How long does it take for you to evaluate a wrestler's ability

Discussion in 'General WWE' started by seabs, Mar 7, 2013.

  1. Been pondering this one for a while after Bara(I think it was you, if not then apologies) who said he knew Dean Ambrose was a better worker than Cena based upon the 3 Shield tag team matches, now I found this an outlandish claim as I have to see a guy in a 1 on 1 none gimmick match which last 25+ minutes to know if he's got it to be a main event guy. So what does everyone else think?
  2. Not even sure if I need to see a match to know if someone will be main event material. If they cut as awesome of a promo as Austin did with the Austin 3:16 speech, then you can almost tell right away if they're gonna be a big deal or not. As far as me deciding whether I like or dislike someone's work in the ring, I'd have to watch at least three or four of their matches before knowing for sure if they're gonna be entertaining me with their ring work or not.

    With all due respect to Baraa, he has a clear (and admitted) bias against Cena. No way does someone tell that Ambrose is gonna be (or already is) a better worker in the ring than Cena just based on three matches, all of them tag team matches.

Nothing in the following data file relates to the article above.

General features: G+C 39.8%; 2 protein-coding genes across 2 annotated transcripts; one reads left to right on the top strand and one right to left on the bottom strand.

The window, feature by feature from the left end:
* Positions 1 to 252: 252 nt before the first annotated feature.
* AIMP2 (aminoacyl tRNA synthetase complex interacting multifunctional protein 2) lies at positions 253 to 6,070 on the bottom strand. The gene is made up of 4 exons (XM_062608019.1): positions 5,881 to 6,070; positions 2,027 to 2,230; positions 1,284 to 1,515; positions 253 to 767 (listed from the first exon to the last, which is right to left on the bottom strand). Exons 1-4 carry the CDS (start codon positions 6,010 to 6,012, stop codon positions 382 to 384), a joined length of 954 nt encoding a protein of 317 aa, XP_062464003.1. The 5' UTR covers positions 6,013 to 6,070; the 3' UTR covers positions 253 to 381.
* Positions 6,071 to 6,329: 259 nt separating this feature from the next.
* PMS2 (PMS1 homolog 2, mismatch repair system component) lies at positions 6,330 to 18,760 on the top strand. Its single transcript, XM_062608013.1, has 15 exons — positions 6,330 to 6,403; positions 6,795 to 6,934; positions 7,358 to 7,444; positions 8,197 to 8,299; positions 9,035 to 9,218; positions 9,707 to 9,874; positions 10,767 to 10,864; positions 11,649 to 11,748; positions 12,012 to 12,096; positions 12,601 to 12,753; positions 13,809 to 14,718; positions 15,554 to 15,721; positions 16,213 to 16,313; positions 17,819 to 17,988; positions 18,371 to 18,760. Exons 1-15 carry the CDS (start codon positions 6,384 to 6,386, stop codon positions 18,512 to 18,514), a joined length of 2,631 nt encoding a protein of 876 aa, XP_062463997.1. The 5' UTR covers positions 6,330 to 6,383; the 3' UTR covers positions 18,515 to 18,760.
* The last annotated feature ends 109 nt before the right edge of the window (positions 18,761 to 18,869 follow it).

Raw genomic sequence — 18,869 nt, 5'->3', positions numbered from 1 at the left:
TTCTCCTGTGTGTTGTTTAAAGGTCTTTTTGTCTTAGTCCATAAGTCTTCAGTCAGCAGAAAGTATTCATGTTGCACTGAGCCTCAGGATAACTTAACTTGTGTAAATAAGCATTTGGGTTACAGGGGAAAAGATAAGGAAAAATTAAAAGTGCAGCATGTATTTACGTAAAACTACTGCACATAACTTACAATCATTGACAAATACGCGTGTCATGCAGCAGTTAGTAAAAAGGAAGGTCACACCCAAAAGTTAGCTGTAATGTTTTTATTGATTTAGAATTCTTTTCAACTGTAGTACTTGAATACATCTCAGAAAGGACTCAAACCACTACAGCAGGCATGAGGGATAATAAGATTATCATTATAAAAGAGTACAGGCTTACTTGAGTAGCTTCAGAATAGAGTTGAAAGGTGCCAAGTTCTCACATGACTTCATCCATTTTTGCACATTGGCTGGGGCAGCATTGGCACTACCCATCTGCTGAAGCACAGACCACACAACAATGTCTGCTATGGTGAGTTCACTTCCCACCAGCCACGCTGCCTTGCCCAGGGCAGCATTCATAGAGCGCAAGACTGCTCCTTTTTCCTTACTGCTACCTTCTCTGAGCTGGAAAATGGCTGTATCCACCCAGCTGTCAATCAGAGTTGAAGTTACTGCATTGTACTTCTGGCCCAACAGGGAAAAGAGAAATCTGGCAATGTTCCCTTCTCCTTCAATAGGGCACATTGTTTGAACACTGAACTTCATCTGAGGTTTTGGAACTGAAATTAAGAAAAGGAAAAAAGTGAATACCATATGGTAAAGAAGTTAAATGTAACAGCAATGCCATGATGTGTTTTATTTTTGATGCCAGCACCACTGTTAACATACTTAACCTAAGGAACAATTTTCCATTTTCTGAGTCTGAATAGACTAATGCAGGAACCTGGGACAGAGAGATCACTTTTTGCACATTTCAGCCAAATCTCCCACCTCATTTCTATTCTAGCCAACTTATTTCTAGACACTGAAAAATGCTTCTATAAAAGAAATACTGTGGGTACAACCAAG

3. 3 bigger matches and two good promos, to be short.
  4. One good storyline , 2/3 nice promos , 1 outstanding promo , 1 awesome match , a few decent matches
  5. If it's a guy on weekly TV I'd usually say a month to make a base assumption, then a couple of longer matches (can be old ones) to evaluate him fully as an in ring wrestler. If the dude isn't on a weekly tv show then I'd increase the amount of matches I'd want to see, just to get to see as much of him as possible.
  6. As many as it takes for that one wrestler to wrestle a range of different wrestlers. If Ambrose went up against Punk, Bryan and Tyson Kidd, would he be considered a great wrestler if he had three great matches?
  7. True. For a full spectrum study I guess you would have to watch the wrestler in a couple of matches against both great and bad wrestlers, to see where on the spectrum he himself ends up.
  8. He'd not be viewed as a bad one as he's meshed with three completely different styles there, Kid is a high flier / technician, Bryan is alot more technical and Punk is more of a striker than anything now a days. I'm not talking a full evaluation btw just as a fair justification to say if X is better than Y.
  9. Yeah I understand that, but I sort of meant like would he suddenly be considered as one of the best in the company? I guess you can tell in three relatively long matches whether someone is decent. Ryback is good at squashing people and making it somewhat entertaining, but his first match against Punk at HIAC was poor because of how long it was, and how gassed he was.